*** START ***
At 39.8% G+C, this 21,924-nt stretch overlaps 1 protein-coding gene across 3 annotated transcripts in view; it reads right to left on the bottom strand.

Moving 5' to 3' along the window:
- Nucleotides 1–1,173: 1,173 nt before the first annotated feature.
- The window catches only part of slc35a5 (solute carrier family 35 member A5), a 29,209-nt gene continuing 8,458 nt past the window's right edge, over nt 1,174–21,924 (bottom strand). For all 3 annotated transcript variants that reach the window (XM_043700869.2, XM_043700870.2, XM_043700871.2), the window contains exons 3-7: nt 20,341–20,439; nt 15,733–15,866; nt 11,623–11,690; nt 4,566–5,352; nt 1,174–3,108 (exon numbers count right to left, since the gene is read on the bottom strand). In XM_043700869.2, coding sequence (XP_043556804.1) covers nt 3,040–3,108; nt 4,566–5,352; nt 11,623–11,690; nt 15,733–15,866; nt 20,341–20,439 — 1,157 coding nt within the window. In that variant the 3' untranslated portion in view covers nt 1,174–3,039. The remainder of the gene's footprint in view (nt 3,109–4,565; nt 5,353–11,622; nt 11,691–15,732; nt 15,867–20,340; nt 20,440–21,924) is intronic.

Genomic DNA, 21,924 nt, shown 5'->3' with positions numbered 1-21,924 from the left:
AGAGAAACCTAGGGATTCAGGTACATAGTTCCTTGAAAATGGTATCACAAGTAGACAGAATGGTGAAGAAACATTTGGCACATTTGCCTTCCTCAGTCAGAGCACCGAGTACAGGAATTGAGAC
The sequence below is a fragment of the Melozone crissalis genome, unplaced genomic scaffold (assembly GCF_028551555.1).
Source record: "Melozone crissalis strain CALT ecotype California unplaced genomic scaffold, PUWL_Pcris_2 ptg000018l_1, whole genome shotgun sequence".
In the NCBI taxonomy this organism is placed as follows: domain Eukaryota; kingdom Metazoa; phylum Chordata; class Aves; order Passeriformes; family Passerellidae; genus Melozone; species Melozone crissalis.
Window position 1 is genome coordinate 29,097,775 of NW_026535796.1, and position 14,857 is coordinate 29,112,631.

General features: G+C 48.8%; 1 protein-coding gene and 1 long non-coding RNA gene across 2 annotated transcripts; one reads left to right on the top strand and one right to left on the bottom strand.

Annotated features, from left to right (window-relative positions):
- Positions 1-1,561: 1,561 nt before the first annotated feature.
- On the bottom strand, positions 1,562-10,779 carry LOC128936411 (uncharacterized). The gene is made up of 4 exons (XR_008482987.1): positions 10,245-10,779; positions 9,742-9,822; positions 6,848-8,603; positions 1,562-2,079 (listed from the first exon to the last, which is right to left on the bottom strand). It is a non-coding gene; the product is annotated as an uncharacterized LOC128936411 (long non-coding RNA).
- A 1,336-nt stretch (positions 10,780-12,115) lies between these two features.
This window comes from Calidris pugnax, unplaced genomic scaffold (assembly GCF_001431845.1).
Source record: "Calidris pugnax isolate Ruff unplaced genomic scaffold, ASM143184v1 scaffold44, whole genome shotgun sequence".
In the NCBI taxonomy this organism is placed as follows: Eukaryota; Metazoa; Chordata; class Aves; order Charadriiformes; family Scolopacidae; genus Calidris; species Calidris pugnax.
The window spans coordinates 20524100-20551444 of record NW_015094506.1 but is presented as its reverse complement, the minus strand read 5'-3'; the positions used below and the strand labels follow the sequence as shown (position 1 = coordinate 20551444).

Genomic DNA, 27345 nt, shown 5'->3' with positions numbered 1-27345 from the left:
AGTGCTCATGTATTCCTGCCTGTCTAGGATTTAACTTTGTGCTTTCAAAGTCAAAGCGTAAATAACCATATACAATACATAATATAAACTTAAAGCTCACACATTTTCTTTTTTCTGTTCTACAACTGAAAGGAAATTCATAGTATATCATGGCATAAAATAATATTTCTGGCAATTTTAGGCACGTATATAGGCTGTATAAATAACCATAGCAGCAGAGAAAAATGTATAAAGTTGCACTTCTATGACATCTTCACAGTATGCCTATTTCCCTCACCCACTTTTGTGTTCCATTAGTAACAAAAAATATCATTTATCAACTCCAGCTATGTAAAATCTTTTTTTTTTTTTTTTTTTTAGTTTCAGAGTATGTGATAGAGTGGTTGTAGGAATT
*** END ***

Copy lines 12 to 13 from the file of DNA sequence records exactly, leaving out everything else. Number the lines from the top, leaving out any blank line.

Annotated features, from left to right (window-relative positions):
- Positions 1-1,561: 1,561 nt before the first annotated feature.